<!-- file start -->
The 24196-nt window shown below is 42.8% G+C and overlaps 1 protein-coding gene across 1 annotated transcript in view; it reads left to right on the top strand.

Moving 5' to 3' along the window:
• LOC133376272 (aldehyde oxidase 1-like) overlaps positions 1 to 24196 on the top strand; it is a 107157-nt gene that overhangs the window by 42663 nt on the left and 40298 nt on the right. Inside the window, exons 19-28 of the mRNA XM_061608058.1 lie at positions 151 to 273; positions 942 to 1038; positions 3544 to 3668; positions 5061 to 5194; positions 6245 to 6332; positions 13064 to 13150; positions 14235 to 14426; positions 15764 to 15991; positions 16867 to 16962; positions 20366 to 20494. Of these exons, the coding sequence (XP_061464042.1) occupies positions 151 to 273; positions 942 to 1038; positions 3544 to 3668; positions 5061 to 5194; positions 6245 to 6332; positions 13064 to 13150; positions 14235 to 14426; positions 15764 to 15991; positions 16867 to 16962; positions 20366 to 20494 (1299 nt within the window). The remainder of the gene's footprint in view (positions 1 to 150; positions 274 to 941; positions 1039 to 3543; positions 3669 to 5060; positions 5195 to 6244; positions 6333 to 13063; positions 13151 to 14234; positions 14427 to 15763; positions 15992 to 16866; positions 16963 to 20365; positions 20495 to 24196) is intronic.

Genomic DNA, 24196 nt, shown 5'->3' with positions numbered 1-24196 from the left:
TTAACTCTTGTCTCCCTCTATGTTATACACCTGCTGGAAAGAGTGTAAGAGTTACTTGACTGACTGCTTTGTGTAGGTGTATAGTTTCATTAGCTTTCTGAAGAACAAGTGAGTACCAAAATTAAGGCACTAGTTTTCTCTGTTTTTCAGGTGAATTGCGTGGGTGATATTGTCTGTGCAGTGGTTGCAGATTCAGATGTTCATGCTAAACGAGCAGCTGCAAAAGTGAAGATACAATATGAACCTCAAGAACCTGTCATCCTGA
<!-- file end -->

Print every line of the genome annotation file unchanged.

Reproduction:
The 24196-nt window shown below is 42.8% G+C and overlaps 1 protein-coding gene across 1 annotated transcript in view; it reads left to right on the top strand.

Moving 5' to 3' along the window:
• LOC133376272 (aldehyde oxidase 1-like) overlaps positions 1 to 24196 on the top strand; it is a 107157-nt gene that overhangs the window by 42663 nt on the left and 40298 nt on the right. Inside the window, exons 19-28 of the mRNA XM_061608058.1 lie at positions 151 to 273; positions 942 to 1038; positions 3544 to 3668; positions 5061 to 5194; positions 6245 to 6332; positions 13064 to 13150; positions 14235 to 14426; positions 15764 to 15991; positions 16867 to 16962; positions 20366 to 20494. Of these exons, the coding sequence (XP_061464042.1) occupies positions 151 to 273; positions 942 to 1038; positions 3544 to 3668; positions 5061 to 5194; positions 6245 to 6332; positions 13064 to 13150; positions 14235 to 14426; positions 15764 to 15991; positions 16867 to 16962; positions 20366 to 20494 (1299 nt within the window). The remainder of the gene's footprint in view (positions 1 to 150; positions 274 to 941; positions 1039 to 3543; positions 3669 to 5060; positions 5195 to 6244; positions 6333 to 13063; positions 13151 to 14234; positions 14427 to 15763; positions 15992 to 16866; positions 16963 to 20365; positions 20495 to 24196) is intronic.

Genomic DNA, 24196 nt, shown 5'->3' with positions numbered 1-24196 from the left:
TTAACTCTTGTCTCCCTCTATGTTATACACCTGCTGGAAAGAGTGTAAGAGTTACTTGACTGACTGCTTTGTGTAGGTGTATAGTTTCATTAGCTTTCTGAAGAACAAGTGAGTACCAAAATTAAGGCACTAGTTTTCTCTGTTTTTCAGGTGAATTGCGTGGGTGATATTGTCTGTGCAGTGGTTGCAGATTCAGATGTTCATGCTAAACGAGCAGCTGCAAAAGTGAAGATACAATATGAACCTCAAGAACCTGTCATCCTGA